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Mr. Cyril Leeding
Model T Ford Ambulance 1920 to 1928 1928 ambulance
Model T Ford Ambulance used in Rushden from 1920 to 1928.
The driver Mr Cyril Leeding (in civilian clothes) provided by the Red Cross,
& attendant provided by St John Ambulance Brigade at Lightstrung Garage
Mr Prigmore (left) and Mr Leeding (right)
with the motor ambulance bought in 1928
outside the Lightstrung Garage

The Rushden Echo, 11th July 1969, transcribed by Jim Hollis

Memories of Rushden’s first ambulance driver

One of the visitors to the St. John Ambulance station in Rushden on Saturday had more than a passing interest in the brigade in Rushden.

He is Mr. Cyril Leeding, who drove the first ambulance in Rushden 50 years ago, and was an ambulance driver for a total of 21 years.

Mr. Leeding, now 66, drove the first ambulance that was given to the town in 1919. He worked for the Lightstrung garage, which at that time supplied the drivers for the ambulances.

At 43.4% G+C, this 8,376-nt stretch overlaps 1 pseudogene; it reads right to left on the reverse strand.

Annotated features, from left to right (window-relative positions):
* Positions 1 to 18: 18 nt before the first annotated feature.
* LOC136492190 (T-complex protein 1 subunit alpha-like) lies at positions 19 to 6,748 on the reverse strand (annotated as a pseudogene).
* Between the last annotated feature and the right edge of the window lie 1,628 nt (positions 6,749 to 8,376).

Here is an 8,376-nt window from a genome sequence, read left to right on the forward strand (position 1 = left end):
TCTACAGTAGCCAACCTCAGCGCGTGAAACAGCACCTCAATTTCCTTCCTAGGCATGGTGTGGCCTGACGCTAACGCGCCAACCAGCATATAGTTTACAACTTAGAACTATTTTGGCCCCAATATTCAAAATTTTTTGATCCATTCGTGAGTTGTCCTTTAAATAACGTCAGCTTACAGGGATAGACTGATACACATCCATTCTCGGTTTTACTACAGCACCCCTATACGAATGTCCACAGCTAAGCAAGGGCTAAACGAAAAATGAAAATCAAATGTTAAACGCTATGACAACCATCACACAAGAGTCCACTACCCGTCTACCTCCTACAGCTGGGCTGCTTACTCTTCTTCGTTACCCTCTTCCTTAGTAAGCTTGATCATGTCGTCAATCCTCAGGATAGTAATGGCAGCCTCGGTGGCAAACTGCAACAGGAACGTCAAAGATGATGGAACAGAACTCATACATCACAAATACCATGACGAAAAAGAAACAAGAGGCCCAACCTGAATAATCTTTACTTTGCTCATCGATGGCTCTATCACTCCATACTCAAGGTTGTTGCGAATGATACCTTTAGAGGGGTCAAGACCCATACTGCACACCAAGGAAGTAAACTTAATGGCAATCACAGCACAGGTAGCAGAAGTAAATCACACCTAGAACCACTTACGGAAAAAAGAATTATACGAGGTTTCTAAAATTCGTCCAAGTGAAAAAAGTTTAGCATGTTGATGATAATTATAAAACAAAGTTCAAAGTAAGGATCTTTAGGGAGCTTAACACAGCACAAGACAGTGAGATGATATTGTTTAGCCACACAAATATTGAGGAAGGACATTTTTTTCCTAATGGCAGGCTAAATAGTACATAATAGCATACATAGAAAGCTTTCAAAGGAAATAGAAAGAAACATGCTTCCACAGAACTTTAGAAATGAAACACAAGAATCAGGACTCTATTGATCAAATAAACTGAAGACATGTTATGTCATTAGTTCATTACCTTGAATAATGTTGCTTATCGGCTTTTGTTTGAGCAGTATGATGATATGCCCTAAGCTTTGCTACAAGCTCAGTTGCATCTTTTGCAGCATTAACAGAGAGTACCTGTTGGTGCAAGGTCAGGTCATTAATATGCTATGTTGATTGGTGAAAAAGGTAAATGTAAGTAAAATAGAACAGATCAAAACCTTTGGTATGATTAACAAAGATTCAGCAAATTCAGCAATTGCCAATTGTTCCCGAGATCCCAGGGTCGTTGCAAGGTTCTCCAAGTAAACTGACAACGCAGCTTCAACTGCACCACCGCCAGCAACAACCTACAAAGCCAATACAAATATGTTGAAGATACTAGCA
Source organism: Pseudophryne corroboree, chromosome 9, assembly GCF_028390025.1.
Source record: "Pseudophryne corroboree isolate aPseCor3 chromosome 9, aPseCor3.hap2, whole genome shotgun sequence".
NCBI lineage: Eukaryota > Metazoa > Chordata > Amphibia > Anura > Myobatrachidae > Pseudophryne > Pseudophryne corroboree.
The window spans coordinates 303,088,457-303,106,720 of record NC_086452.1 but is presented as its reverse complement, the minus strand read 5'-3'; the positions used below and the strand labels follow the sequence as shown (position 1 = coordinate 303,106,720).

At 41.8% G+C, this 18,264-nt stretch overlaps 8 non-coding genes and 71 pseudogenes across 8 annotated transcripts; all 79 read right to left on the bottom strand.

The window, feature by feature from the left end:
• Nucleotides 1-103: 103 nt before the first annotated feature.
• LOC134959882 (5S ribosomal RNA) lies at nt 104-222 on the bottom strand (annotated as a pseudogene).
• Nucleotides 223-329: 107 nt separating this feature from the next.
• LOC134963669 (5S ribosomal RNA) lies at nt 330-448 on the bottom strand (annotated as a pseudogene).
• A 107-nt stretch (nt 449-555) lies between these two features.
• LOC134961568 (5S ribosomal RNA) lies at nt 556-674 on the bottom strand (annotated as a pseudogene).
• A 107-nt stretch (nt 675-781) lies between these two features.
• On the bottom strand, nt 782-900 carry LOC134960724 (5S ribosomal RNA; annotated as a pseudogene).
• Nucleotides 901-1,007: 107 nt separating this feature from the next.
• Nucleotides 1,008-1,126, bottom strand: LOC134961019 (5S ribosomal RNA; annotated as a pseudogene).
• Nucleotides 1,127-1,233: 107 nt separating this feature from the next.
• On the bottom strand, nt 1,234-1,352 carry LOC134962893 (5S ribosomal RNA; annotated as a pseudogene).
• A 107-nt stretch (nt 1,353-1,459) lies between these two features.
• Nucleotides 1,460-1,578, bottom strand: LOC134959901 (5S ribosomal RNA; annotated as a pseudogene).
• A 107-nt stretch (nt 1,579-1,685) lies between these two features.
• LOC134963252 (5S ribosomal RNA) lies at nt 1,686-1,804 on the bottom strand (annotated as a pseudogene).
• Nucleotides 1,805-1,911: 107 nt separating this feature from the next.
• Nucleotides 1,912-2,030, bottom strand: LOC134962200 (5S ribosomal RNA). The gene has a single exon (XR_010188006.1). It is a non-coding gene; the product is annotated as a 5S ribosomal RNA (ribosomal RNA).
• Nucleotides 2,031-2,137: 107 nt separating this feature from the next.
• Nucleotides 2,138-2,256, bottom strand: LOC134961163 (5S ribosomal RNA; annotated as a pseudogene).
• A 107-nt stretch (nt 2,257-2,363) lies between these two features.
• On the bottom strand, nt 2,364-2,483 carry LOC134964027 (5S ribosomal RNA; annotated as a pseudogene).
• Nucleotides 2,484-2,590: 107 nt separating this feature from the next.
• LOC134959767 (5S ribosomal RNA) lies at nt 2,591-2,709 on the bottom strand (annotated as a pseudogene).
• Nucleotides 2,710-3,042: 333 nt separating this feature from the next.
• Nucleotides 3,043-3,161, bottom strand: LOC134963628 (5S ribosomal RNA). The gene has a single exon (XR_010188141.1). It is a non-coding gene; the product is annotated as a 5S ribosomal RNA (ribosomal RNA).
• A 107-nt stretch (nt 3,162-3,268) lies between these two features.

“I was never officially a member of the St. John Ambulance Brigade but I drove ambulances from 1919 to 1935 and then again from 1938 to 1943,” he said.

“The arrangement for calls in those days was that people would call Mr. T. Swindall in Station Road, and he would then call the Lightstrung. I would then go and pick up the ambulance man who was on stand-by that week,” said Mr. Leeding. It was in the mid-twenties that the town got their first proper ambulance – the first two were given to the town by the War Department.

This ambulance, a Morris was bought by the motor ambulance association of the town. Its design inside is basically the same as that inside ambulances today.

Then in 1928 the town got their first full-time ambulance man, Mr. A. Prigmore, who had previously served as an ambulance man part-time.

This was part of the St. John ambulance service as we know it today, but it was not until some years later that Rushden was to have its own ambulance station.

Mr. Leeding still recalls those days when he drove the ambulance and he can remember driving to most of the hospitals in London.

“I can remember driving to Margate and Oxford as well as Guy’s and other hospitals in London,” said Mr. Leeding.

As a driver Mr. Leeding was also kept very busy. “There was hardly a week when we had less than three calls and some weeks we had perhaps enough calls to keep us busy full time.”

One of the people Mr. Leeding taught to drive was Mr. C. Wood who was later to become the first head of the ambulance station in Rushden.

Now Mr. Leeding lives in Carnegie Street, Rushden, which is only a short distance from the Rushden ambulance station.

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